SOMEWHAT recently I was preparing a message for a wedding where one of the verses chosen was 1 Corinthians 13, love is patient, love is kind… I assume most of us would be somewhat familiar with the verse. It describes a beautiful, selfless love, and then ends with; “Love never ends.”
However, it appears to me that our culture suggests to us that love ‘does’ end, that it doesn’t last?
The love that’s portrayed to us on TV, or read about in novels is a head over heels type love, a puppy love that when boiled down is founded on feelings and lustful emotions.
We major on the glamor of love, but forget the small little details we’d rather not talk about, that in the end work towards strengthening and growing love.
I met my bride 12 years ago in WA, and I was smitten by her from the beginning. I remember the butterflies I felt each time I looked at her, and the countless nights we spent on the phone talking about nothing.
I remember our wedding day, and how gorgeous she looked. I remember all the parts of our relationship that make up our love.
But I also remember arguments we had, disagreements surrounding beliefs, or finances that we had to work through to resolve.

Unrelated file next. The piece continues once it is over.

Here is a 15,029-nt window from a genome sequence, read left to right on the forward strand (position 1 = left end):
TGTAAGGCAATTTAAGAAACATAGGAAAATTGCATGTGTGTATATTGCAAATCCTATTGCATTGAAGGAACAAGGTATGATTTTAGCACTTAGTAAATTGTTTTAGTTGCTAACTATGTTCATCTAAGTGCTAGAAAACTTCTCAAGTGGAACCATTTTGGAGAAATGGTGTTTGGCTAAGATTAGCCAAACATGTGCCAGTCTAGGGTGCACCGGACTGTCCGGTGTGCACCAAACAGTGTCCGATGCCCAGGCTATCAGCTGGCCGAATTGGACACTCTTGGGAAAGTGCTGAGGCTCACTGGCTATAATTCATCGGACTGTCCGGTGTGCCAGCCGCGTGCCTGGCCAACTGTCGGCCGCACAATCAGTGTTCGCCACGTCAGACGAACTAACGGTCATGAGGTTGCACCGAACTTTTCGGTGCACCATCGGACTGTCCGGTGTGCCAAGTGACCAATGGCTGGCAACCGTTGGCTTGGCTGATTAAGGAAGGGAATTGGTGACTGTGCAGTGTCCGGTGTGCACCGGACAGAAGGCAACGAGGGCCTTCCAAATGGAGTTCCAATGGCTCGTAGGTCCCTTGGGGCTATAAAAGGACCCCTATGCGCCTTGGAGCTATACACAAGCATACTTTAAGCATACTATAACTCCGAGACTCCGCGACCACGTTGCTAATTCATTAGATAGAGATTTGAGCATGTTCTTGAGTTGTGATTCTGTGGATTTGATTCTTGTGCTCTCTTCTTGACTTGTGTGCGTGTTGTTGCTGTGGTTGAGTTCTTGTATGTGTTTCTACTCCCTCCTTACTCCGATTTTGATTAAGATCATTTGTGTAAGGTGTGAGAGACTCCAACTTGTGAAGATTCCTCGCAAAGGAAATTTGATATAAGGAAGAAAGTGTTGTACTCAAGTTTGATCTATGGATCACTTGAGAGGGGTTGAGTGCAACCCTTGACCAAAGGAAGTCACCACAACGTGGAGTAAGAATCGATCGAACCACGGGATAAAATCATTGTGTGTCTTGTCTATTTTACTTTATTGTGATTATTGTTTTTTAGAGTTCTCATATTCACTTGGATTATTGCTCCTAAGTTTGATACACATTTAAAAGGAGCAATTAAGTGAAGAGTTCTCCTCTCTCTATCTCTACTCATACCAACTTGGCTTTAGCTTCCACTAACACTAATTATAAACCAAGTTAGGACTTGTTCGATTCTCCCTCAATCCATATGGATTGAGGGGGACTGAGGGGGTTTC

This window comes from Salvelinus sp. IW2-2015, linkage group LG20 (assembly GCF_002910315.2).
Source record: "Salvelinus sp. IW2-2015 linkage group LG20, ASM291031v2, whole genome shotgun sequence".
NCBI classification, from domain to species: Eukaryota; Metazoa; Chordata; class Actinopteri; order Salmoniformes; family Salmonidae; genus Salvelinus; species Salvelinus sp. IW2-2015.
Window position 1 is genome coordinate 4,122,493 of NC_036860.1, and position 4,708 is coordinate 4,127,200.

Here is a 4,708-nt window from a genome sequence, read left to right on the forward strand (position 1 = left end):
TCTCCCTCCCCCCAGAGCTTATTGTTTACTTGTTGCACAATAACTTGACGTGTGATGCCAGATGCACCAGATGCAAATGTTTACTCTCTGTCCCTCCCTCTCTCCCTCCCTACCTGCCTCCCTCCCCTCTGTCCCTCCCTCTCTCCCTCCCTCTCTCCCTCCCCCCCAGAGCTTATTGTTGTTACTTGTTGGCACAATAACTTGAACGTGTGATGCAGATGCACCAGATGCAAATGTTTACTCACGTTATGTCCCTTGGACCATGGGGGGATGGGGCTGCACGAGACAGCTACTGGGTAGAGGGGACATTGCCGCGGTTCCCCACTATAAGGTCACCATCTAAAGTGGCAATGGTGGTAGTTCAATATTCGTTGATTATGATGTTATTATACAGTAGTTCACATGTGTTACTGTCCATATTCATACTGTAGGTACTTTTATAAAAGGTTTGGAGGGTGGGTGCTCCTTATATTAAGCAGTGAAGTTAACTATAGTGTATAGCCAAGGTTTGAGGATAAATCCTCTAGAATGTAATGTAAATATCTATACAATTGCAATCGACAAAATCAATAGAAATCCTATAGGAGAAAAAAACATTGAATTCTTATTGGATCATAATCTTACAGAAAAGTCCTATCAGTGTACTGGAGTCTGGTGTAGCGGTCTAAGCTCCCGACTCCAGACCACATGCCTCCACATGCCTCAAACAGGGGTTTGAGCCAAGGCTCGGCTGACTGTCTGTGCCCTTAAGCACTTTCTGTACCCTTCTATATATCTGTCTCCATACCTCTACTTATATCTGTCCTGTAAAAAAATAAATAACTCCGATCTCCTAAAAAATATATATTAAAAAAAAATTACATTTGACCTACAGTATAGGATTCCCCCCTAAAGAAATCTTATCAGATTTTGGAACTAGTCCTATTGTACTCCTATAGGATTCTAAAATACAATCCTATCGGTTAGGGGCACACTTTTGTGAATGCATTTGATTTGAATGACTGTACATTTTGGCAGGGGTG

If I look back on 10 years of marriage I can see how she has loved me in such a way that has changed me for the better.
While our love does have feelings and emotions, there has without a doubt been days, where they were perhaps non-existent.
A verse from Bible reads; “Two people are better off than one, for they can help each other succeed.”
Perhaps the ‘love never ending’ problem can be solved with that. “Two people are better off than one, for they can help each other succeed.”
Perhaps the problem is our view of love. We view love as being ‘how they make me feel’ as opposed to being how we make them feel.
While love is filled with emotions and feelings, the commitment of love is based in a place where we know we are better together, with a focus on helping each other succeed.
This love is the story of the Bible. God made a commitment to humanity to love us — the question is will we reciprocate that love?
Because God loved humanity, he sent Jesus so that we could build a relationship with him, and through that relationship he could help us, lead us, forgive us, love us, so we could step into the life that he created us to live.
Why? Because we were created for relationship with God, because two are better off than one.
Not sure what that relationship looks like? Find a Bible and start reading. Find a church to engage with (it’s never been easier with churches moving to online services).
Search out a relationship with God because two are better than one.
Rob Wiltshire, Epicentre Church